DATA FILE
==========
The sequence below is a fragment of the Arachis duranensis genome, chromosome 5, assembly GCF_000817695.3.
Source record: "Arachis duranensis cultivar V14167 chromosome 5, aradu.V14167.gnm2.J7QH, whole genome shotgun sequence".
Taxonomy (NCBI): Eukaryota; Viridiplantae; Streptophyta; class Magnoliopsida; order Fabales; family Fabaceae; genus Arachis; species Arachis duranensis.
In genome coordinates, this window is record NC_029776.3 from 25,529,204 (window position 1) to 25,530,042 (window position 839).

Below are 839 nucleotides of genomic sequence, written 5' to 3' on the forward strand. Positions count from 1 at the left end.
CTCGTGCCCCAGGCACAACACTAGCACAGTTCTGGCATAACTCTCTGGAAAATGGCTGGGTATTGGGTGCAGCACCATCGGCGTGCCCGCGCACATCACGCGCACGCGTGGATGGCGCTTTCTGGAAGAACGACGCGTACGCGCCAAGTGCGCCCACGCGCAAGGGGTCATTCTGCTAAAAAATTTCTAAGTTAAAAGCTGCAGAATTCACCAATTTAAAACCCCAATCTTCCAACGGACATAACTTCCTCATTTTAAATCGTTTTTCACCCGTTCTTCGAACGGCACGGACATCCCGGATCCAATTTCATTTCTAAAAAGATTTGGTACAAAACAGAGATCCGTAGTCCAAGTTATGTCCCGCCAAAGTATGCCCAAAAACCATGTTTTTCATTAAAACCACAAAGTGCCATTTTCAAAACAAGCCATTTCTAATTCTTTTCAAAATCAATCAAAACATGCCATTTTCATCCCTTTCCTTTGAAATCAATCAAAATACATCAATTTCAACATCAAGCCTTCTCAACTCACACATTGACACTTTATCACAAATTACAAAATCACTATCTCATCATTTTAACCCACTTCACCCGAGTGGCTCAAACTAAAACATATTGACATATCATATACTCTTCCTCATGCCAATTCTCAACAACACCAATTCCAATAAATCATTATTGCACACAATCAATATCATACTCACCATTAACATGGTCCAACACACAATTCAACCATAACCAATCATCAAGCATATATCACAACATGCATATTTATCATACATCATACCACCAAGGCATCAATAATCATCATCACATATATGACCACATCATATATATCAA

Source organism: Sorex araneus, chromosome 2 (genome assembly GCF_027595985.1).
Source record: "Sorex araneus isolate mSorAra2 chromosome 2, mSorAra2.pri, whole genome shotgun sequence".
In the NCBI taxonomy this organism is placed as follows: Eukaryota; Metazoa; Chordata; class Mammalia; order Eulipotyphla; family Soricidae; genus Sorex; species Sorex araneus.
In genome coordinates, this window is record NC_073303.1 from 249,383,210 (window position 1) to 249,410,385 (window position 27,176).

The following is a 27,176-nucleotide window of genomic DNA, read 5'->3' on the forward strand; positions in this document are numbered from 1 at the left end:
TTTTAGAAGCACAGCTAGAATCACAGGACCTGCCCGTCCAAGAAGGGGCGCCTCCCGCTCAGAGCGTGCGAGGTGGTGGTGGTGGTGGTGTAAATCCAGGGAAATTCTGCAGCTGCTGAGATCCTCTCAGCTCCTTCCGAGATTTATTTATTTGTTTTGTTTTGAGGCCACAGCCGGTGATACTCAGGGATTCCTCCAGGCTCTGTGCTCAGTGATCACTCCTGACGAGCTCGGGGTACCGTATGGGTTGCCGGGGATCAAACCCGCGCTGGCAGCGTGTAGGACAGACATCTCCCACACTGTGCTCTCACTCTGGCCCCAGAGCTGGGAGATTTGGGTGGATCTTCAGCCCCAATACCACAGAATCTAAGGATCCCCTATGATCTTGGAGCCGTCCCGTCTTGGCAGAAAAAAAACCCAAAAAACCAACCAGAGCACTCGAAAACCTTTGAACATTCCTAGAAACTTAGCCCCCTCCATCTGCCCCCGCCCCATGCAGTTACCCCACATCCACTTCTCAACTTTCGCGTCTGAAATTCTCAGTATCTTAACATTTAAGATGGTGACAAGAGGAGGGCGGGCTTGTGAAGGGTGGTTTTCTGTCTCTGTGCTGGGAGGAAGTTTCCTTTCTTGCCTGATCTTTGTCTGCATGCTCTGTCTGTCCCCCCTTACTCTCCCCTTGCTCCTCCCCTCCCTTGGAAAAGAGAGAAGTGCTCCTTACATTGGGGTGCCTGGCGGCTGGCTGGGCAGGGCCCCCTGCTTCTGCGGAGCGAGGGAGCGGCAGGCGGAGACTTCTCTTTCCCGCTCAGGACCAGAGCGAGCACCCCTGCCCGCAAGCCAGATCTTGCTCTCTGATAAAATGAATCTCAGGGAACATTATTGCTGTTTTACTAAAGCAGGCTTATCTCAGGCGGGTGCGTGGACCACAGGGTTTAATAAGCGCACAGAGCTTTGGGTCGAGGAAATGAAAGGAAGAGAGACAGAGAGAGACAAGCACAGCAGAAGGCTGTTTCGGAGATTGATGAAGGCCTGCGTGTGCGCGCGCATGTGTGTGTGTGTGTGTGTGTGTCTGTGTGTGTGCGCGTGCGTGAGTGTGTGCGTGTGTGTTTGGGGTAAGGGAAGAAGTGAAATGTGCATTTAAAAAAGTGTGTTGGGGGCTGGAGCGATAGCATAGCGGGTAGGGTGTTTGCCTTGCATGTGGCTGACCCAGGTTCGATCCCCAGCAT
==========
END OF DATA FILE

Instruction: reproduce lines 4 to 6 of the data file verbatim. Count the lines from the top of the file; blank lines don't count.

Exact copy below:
In genome coordinates, this window is record NC_029776.3 from 25,529,204 (window position 1) to 25,530,042 (window position 839).

Below are 839 nucleotides of genomic sequence, written 5' to 3' on the forward strand. Positions count from 1 at the left end.
CTCGTGCCCCAGGCACAACACTAGCACAGTTCTGGCATAACTCTCTGGAAAATGGCTGGGTATTGGGTGCAGCACCATCGGCGTGCCCGCGCACATCACGCGCACGCGTGGATGGCGCTTTCTGGAAGAACGACGCGTACGCGCCAAGTGCGCCCACGCGCAAGGGGTCATTCTGCTAAAAAATTTCTAAGTTAAAAGCTGCAGAATTCACCAATTTAAAACCCCAATCTTCCAACGGACATAACTTCCTCATTTTAAATCGTTTTTCACCCGTTCTTCGAACGGCACGGACATCCCGGATCCAATTTCATTTCTAAAAAGATTTGGTACAAAACAGAGATCCGTAGTCCAAGTTATGTCCCGCCAAAGTATGCCCAAAAACCATGTTTTTCATTAAAACCACAAAGTGCCATTTTCAAAACAAGCCATTTCTAATTCTTTTCAAAATCAATCAAAACATGCCATTTTCATCCCTTTCCTTTGAAATCAATCAAAATACATCAATTTCAACATCAAGCCTTCTCAACTCACACATTGACACTTTATCACAAATTACAAAATCACTATCTCATCATTTTAACCCACTTCACCCGAGTGGCTCAAACTAAAACATATTGACATATCATATACTCTTCCTCATGCCAATTCTCAACAACACCAATTCCAATAAATCATTATTGCACACAATCAATATCATACTCACCATTAACATGGTCCAACACACAATTCAACCATAACCAATCATCAAGCATATATCACAACATGCATATTTATCATACATCATACCACCAAGGCATCAATAATCATCATCACATATATGACCACATCATATATATCAA